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Saturday, October 20, 2018

POINTS OF VIEW - Positive outlook for 2004 – enjoy while you can!

The feeling of warm euphoria at such a good year in almost all shipping sectors was strong in the air during London’s Christmas party season. Seen in the cold early January light, do things look any different? Looking at a number of broker reports and forecasts, the bottom line seems to be that few can see an early end to the good times, but some point up factors which might have a dampening effect.

Some of the end-year comparisons between end 2002 and end 2003 highlight trends that look likely to continue this year.  The VL/ULCC fleet grew from 425 units to 434, but VL/ULs over 25 years old fell from 40 to just 16. At the same time the fleet’s double hull percentage increased from 48% to 56% for VLs and from 51% to 62% for aframaxes, according to EA Gibson. That trend sets the scene for an increasingly modern fleet.

The same goes for tanker newbuilding deliveries, which increased from 21.9m dwt (150 units) in 2002 to an estimated 30.8m dwt (287 units) in 2003 … and there are another 26.6m dwt (263 units) to deliver in 2004. However that means another big wedge of tonnage to absorb on a market that might be less accommodating in tonne-mile terms. Tanker recycling dropped from 18.9m dwt to 17.8m dwt, with VL/ULs dropping even faster from 11.3m to 9.1m dwt – but then who is going to scrap a vessel that can generate $1-2m profit from one voyage AG/Thailand?

Tanker ordering was another big deal for 2003 with over 50m dwt of new orders placed compared to just over 20m in 2002. With berths now looking pretty full through 2006 and into 2007, and with prices having firmed over the last 12 months from $64m to $75m for a VL and from $35m to $41m for an aframax, the feeling in s&p circles is that more potential buyers are going to be soft pedalling as they try to get a better feel for how the freight market is going to develop … and where newbuilding prices might go from here - Clarksons points out that world shipbuilding output will climb to a new record level of 22.5m cgt in 2004, beating the previous record of 21.2m cgt in 1977.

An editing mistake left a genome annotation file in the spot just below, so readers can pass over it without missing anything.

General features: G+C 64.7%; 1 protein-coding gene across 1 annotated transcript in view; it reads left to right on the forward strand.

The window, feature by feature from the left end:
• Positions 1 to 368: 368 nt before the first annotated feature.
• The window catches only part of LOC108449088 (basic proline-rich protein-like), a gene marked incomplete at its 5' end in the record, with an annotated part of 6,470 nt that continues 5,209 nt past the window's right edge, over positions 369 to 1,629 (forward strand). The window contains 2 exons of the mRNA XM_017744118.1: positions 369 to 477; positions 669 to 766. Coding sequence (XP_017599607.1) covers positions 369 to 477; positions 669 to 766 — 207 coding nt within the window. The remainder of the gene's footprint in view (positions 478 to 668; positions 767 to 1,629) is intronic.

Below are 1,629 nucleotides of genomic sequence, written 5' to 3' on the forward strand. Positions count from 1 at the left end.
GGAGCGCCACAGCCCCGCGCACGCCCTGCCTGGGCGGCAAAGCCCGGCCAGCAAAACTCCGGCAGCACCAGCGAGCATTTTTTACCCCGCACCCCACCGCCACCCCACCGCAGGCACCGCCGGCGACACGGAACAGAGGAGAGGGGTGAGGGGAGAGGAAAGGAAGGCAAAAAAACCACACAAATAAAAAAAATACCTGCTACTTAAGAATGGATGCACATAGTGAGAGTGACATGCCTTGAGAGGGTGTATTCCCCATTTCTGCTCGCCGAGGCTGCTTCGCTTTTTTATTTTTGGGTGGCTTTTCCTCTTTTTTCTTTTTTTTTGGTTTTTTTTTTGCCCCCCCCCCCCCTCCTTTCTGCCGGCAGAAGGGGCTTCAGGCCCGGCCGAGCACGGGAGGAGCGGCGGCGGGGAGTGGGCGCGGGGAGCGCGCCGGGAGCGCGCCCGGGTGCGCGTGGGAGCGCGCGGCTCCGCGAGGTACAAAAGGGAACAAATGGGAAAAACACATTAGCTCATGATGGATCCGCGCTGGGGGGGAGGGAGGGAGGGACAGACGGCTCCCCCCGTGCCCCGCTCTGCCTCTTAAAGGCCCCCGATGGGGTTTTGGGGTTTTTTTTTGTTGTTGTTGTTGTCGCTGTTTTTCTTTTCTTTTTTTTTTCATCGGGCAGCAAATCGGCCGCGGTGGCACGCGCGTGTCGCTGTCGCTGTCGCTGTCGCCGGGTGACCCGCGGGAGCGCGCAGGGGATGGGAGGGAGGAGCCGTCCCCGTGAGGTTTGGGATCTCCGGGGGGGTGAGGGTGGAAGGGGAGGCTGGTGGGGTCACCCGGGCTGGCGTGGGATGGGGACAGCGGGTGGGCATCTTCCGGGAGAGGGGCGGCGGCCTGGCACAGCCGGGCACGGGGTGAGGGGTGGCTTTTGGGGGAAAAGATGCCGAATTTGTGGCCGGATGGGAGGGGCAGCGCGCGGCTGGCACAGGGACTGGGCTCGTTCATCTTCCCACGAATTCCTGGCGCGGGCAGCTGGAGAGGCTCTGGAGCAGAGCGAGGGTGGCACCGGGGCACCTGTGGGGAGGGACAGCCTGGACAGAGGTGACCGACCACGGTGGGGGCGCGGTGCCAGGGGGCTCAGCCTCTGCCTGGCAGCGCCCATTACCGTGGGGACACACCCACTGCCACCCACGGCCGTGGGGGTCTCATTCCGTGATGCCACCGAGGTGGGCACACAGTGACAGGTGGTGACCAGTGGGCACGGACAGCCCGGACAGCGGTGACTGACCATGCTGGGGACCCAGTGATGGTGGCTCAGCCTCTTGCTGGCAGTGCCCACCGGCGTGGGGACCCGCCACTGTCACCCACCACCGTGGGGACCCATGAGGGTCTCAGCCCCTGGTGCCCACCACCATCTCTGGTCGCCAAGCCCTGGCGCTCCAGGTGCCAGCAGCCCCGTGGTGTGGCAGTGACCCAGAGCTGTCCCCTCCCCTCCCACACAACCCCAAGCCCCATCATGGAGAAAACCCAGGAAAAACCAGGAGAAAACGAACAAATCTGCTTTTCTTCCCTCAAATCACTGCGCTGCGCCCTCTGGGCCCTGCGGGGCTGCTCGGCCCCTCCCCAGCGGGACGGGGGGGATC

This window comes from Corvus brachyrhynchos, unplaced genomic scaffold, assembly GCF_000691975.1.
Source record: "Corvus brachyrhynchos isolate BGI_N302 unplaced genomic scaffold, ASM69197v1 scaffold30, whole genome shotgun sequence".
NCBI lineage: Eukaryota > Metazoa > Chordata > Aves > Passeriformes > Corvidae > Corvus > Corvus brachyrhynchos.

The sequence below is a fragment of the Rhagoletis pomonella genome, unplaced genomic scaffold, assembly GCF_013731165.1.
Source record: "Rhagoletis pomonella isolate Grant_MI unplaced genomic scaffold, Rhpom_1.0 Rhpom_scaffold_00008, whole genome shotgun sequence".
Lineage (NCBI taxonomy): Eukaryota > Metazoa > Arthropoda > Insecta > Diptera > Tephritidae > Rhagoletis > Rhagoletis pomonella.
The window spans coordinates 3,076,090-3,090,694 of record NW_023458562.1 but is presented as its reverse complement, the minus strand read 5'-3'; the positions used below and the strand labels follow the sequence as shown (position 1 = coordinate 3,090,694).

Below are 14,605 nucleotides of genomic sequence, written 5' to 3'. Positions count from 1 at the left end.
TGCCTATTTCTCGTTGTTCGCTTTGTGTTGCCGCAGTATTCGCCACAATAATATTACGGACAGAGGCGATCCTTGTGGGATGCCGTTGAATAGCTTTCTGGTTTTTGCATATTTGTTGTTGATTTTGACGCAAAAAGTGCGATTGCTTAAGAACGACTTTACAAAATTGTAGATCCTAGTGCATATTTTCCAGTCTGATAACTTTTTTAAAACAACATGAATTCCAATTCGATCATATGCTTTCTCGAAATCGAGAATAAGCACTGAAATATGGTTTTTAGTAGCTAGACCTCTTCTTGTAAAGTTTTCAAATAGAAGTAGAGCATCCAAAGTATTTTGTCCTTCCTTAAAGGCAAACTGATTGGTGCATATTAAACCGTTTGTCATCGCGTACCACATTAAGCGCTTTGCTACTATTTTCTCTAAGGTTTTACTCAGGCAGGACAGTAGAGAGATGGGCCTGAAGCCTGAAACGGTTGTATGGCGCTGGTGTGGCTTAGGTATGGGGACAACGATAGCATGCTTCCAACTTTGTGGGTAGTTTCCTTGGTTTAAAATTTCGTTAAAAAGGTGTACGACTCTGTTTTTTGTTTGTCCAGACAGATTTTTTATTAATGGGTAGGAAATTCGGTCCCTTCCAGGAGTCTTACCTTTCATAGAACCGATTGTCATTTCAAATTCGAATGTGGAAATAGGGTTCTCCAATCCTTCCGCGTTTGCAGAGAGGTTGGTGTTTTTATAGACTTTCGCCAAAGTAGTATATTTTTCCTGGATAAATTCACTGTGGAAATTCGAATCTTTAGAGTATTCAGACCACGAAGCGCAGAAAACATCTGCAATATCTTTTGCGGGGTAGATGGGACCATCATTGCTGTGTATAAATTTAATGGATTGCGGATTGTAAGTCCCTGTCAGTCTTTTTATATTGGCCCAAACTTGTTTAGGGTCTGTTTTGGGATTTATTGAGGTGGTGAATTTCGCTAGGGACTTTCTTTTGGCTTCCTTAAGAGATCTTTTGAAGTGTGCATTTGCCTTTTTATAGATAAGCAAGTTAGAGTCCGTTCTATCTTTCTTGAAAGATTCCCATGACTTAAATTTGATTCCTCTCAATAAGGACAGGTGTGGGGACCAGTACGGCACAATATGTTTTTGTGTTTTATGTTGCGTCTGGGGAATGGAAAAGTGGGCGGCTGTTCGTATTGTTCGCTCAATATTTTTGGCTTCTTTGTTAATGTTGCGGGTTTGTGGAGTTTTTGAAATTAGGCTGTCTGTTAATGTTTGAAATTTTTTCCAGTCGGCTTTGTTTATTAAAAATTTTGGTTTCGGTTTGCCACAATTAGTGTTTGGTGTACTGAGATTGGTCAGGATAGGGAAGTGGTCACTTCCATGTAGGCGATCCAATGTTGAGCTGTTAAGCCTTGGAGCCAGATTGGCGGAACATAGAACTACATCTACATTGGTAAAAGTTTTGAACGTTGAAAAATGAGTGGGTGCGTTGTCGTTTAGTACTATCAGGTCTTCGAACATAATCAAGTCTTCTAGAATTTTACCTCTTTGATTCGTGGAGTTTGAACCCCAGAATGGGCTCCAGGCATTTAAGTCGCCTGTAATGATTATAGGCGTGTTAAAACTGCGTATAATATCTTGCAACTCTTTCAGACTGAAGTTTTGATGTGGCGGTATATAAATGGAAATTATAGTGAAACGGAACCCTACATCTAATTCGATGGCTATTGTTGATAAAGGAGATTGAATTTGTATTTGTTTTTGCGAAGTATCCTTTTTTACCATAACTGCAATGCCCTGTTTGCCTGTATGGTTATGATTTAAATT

Clarksons’ Martin Stopford points out another record for 2003 that actually makes for a positive trend for 2004: laid up tanker and dry cargo tonnage had fallen to just 0.9m dwt in December, the lowest level since January 1971. With rates already firm and the spot market volatile, that lack of any tonnage cushion makes for an exciting ride this year.

Fearnleys’ Jarle Hammer also stays realistic. Although positive that seaborne oil trade volumes will show some 2.5% growth in 2004 and 2005, he believes that the crucial tanker tonne-mile development is likely to remain rather flat after having seen roughly 6% growth in 2003. That would be on the back of forecasts of an increase in non-Opec production (particularly FSU countries) at the expense of Opec (particularly Middle East) exports.

There is also a feeling in the market place that, while China has been a major driving force behind both wet and dry bulk shipping markets, the rest of Asia is also looking very positive. Asia’s growth rates have been strong, says Clarksons, with the trade-weighted Pacific Growth Index touching 8% earlier in the year and now, after a SARS-related wobble, climbing back up to 6.2%. “Suddenly optimism in the world economy has picked up and things look very positive for 2004, as indeed they do in the US and Asia,” says Stopford. But he admits that Europe is still something of a problem in comparison.

The same reasoning is behind Lorentzen & Stemoco’s bullish view of the tanker market. Large and growing Asian crude oil import requirements will ensure that VLCC demand will increase by 4-5% in 2004, it forecasts, since most of the extra volume will be supplied by VLs from the Middle East or West Africa. “The ensuing increase in tanker demand will soak up a large part of the significant number of VLCCs to be delivered in 2004,” it concludes, with a knock-on effect down through the smaller sizes.

All in all, a positive tone for the start of the New Year, seasoned with some gentle reminders that what goes up must come down … sometime. “The outlook for 2004 is reasonably positive,” concluded Stopford in his presentation at the Fortis Bank Christmas Seminar. “The demand side of the market looks good and the supply side, although more pressing than this time last year, looks manageable with a bit of luck. So let’s enjoy it while it’s here!”